The components of the base station antenna arrangement are detailed in FIGS. 2(a) and 2(b). Only one of the antenna arrays is depicted. Each antenna array 40 comprises a conventional array of individual antenna elements 42 arranged in rows and columns. Each column of elements is energised via an elevation beamforming network 44. Each elevation beamforming network combines the elements of a column to a single feed point. The amplitude and phase relationships of the r.f. signals coupled to the elevation beamformer determine the elevation beam pattern of the antenna for both transmit and receive. The transmit and receive signals for each elevation beamformer are coupled to the beamformer via individual diplexers 46. Filters which cover just the transmit or receive frequency bands respectively can be used for this purpose. In the transmit path the diplexers 46 are fed from separate linear power amplifiers 48, one for each elevation beamformer. These amplify the r.f. signals up to the power levels required for transmission. The power amplifiers need to have high linearity since the signals from every transmitter pass through the amplifiers simultaneously without producing significant inter-modulation products. In the receive path the diplexers 46 feed separate substantially identical low noise amplifiers 50, one for each elevation beamformer. The low noise amplifiers are required to amplify the weak received r.f. signals prior to any system losses to establish a low noise figure (high sensitivity) in the subsequent receive path.
The linear power amplifiers are in turn connected to the outputs of azimuth beamformers 52, one for each array. The azimuth beamformers have multiple output ports, one for each elevation beamformer, via the relevant linear power amplifier. The phase and amplitude relationship of the outputs to the beamformers control the azimuth beam pattern from the array. The beamformer has multiple input ports each of which provides a different azimuth beam in space. Likewise the receive path has a corresponding azimuth beamformer 54 for each array. This combines the multiple inputs from the elevation beamformers via the low noise amplifiers to provide multiple outputs each for a different azimuth beam in space. The phase and amplitude relationships used in the combination process control the azimuth beam shapes. The transmit and receive azimuth beamformers are substantially identical circuits used in a reciprocal manner. One well known type of beamformer is the Butler matrix.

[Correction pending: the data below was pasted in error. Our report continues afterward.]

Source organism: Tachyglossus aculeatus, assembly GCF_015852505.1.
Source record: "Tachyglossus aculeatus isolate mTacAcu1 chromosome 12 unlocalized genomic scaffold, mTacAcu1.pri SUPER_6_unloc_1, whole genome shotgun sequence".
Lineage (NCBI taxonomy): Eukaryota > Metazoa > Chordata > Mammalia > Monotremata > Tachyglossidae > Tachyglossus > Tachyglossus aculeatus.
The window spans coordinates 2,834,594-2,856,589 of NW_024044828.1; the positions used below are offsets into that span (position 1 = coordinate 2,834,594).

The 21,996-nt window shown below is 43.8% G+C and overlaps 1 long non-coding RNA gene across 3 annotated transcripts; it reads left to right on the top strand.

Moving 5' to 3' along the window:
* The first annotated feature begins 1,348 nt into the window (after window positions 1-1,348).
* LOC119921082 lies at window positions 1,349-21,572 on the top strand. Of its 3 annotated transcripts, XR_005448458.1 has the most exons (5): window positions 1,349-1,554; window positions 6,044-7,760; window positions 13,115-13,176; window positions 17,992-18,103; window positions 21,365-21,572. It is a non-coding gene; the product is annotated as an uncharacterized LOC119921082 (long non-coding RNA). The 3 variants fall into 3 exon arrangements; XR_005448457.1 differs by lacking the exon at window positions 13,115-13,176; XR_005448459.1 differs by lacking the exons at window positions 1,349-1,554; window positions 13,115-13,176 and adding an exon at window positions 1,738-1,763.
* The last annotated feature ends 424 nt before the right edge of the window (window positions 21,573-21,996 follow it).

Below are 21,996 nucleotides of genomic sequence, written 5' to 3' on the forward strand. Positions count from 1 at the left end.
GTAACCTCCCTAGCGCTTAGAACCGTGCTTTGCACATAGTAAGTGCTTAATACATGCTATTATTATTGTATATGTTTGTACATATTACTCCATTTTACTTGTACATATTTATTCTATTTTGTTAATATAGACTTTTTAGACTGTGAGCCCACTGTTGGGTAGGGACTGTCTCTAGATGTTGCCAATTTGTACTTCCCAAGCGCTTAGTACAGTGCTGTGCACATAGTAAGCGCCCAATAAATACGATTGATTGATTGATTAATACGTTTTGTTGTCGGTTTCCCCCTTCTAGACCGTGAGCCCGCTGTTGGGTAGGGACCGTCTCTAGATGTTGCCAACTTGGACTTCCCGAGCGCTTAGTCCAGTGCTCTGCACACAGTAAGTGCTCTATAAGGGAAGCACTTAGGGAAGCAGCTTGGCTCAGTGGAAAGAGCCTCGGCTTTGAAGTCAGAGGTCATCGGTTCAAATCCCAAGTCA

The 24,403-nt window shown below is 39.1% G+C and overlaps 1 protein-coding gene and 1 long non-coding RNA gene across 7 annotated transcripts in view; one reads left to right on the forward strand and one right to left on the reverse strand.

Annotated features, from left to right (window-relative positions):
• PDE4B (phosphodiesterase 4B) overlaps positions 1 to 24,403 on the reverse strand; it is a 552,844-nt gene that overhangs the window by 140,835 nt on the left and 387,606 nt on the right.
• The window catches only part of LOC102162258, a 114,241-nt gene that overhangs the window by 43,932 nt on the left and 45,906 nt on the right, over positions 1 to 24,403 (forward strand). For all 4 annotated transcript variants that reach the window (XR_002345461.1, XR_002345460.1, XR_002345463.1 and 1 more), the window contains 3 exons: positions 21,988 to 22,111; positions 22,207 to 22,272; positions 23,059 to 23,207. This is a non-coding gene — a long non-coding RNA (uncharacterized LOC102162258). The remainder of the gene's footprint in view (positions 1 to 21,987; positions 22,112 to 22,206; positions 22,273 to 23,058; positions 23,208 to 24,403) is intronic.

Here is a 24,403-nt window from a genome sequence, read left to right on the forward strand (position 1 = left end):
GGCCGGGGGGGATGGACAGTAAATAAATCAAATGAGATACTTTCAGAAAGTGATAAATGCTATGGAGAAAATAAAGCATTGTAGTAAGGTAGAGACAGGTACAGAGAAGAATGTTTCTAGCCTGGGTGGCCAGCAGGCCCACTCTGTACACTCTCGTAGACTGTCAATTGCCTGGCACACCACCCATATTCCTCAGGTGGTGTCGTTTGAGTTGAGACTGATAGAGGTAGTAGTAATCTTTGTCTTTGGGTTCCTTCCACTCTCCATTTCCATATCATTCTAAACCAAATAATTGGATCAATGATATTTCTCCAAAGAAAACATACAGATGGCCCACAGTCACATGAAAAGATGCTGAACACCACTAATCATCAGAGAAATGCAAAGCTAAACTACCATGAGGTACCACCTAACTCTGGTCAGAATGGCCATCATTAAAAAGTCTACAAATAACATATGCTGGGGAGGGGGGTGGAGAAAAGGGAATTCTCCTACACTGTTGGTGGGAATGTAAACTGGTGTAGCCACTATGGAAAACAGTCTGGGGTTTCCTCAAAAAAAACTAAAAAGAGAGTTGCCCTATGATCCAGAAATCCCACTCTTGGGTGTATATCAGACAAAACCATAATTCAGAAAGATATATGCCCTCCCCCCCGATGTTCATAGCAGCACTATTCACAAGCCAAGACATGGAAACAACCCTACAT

Signals are passed to and from the azimuth beamformers by transmit and receive switch matrices 56 and 58. Each switch matrix comprises an r.f. cross-bar switch which allows any of its inputs to be connected to any of its outputs. The switch matrix design is such that any number of transmitters or receivers can be connected simultaneously to any one beamformer port. Thus, if necessary, all the transmitters can be connected to one beam port at a given time. Likewise all the receivers can be connected, if necessary, to the same beam port at the same time. The switch matrices are operated under the control of a control processor 60. A typical switch matrix structure is illustrated in FIG. 3. A bank of parallel receivers 62, one for each beam, allow every receive channel to be monitored on every beam simultaneously. For each channel the receivers measure the quality of the wanted mobile station signal present on each beam. The information on which is the ‘best’beam is passed to the control processor. The quality measure used by the receivers will vary depending on the particular cellular system concerned. In simple, cases the measure will be the highest power level in other cases carrier to interference ratio will be used. The basic function of the control processor 60 is to control the transmit and receive switch matrices such that the best beam (normally the one pointing at the mobile stations geographic position) for a given channel is selected. The inputs to the control processor are the beam quality data from the parallel receivers and in some cases data from the transceiver control bus within the base station. The latter allows the control processor to monitor a given mobile station's assignment to various control and traffic channels in the system during the progress of a call. Knowledge of which channel the mobile is being moved to allows a prompt and non-disruptive assignment to the best beam. The control algorithms used will fall into two basic classes, one for initial acquisition of the best beam for a new call and one for tracking of the best beam when a call is in progress. It is anticipated that due to different multipath conditions the parameters within the control algorithms will vary for rural and urban cells. The determination of beam selection on the uplink is used to select the corresponding beam for the downlink. The switch matrices are coupled by r.f. bus paths to the bank of transceivers 64, one for each channel to be provided by the base station. The transceivers are operated under the control of the base station controller 66, which also provides overall control for the switch matrix control processor 60.